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by on Jun. 17, 2014 at 7:48 AM
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well When you get here sis since your moving practically next door in seattle i could use a shopping buddy my goodness sometimes i want to pull my hair out with how hard it is to find clothes to wear goodness! thanks for sharing it gives me hope that i may just find some decent things here, did i mention the thirft shops here are amazing?

by on Jun. 17, 2014 at 12:24 PM

Wa'laikum assalaam. I agree, as long as it meets the guidelines for modesty as you mention, then the choices are endless :) I like loose maxis and blouses because they're easy to find these days and cool in the summer. or pants/jeans with longer shirts and light sweaters. Target usually has hijabi-friendly clothing at a good cost.

by on Jun. 21, 2014 at 7:30 AM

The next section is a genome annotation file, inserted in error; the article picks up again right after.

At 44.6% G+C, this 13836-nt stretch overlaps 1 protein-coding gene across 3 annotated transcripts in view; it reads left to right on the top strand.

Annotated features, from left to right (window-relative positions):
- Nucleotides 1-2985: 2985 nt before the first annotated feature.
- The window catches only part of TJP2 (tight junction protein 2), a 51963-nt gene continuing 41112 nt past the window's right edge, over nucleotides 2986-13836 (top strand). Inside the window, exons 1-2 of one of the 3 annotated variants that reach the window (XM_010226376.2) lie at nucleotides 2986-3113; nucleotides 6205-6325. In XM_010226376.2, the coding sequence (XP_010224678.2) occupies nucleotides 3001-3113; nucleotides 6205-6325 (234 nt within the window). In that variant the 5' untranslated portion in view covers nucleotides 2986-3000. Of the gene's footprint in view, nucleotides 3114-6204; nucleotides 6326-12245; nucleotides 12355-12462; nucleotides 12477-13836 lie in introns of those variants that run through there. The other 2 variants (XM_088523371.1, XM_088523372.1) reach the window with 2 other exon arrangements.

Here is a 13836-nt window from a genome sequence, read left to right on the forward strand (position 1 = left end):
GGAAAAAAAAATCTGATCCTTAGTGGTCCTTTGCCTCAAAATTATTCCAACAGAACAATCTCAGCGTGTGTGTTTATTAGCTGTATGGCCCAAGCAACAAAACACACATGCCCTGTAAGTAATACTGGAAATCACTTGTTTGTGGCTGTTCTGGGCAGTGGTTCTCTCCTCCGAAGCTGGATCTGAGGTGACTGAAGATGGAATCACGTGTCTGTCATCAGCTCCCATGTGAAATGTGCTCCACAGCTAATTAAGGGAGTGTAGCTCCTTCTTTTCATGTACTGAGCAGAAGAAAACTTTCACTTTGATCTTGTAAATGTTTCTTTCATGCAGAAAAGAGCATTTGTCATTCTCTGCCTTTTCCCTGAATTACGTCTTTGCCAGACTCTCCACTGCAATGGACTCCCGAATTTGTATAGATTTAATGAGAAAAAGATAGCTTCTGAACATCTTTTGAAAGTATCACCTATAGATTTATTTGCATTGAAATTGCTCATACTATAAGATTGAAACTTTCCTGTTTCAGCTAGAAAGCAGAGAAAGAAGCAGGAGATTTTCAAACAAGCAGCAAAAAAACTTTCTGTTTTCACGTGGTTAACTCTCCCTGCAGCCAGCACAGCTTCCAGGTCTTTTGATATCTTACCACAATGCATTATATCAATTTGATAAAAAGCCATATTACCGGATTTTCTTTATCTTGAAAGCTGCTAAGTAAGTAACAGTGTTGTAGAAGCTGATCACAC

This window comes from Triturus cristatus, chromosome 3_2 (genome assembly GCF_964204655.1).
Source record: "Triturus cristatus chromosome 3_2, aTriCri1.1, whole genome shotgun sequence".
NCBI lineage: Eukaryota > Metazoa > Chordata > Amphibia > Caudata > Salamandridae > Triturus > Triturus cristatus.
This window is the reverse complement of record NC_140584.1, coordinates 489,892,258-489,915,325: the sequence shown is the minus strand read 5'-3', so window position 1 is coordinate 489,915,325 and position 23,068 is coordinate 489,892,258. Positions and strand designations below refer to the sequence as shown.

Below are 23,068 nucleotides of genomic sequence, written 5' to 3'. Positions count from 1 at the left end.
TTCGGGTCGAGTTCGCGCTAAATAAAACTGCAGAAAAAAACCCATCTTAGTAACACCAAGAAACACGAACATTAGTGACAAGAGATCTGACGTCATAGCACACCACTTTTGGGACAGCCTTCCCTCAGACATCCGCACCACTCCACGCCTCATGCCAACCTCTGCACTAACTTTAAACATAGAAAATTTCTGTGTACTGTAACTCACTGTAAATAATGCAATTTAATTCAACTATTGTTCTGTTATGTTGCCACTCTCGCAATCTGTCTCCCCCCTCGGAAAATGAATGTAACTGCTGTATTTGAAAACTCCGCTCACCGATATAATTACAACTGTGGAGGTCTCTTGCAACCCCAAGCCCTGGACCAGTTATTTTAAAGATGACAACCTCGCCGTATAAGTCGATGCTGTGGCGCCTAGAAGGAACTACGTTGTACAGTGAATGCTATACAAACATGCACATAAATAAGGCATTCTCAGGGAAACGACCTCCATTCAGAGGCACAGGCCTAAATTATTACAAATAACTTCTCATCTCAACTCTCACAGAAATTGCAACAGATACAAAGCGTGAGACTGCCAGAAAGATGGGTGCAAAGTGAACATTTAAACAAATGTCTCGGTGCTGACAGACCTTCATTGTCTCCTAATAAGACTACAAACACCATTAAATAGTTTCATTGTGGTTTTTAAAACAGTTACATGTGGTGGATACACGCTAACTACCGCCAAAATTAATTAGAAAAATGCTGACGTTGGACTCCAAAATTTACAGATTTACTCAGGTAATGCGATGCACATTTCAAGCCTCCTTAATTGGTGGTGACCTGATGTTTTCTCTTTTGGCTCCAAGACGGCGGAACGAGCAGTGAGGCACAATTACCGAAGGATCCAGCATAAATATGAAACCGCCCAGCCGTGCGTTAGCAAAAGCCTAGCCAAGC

I like the way you expressed that we have to be American as well as being Muslim. I say it all the time that I am American, do I really have to eat so much lamb? lol. I also like to wear what I call regular clothes. I put on sleeves or a cardigan sweater. I did not dress flashy before reverting so I was not so hard for me. I am happy that you are finding your identity and being your own person.

by on Aug. 9, 2014 at 11:51 PM

I am also a American Convert and I haven't had much issues with the Abaya. I actually ENJOY wearing it. I do not have to feel uncomfortable feeling I am showing. (Since Im large up top and bottom) I am always scared I'm showing to much curves. The Abaya works for me.

                                                        SaRab Proud Servant to Allah,
                                              Mother to 6 Beautiful Children *alhamdulillah*

"Do you know what is better than charity and fasting and prayer? It is
keeping peace and good relations between people, as quarrels and bad feelings destroy
mankind." (Muslims & Bukhari)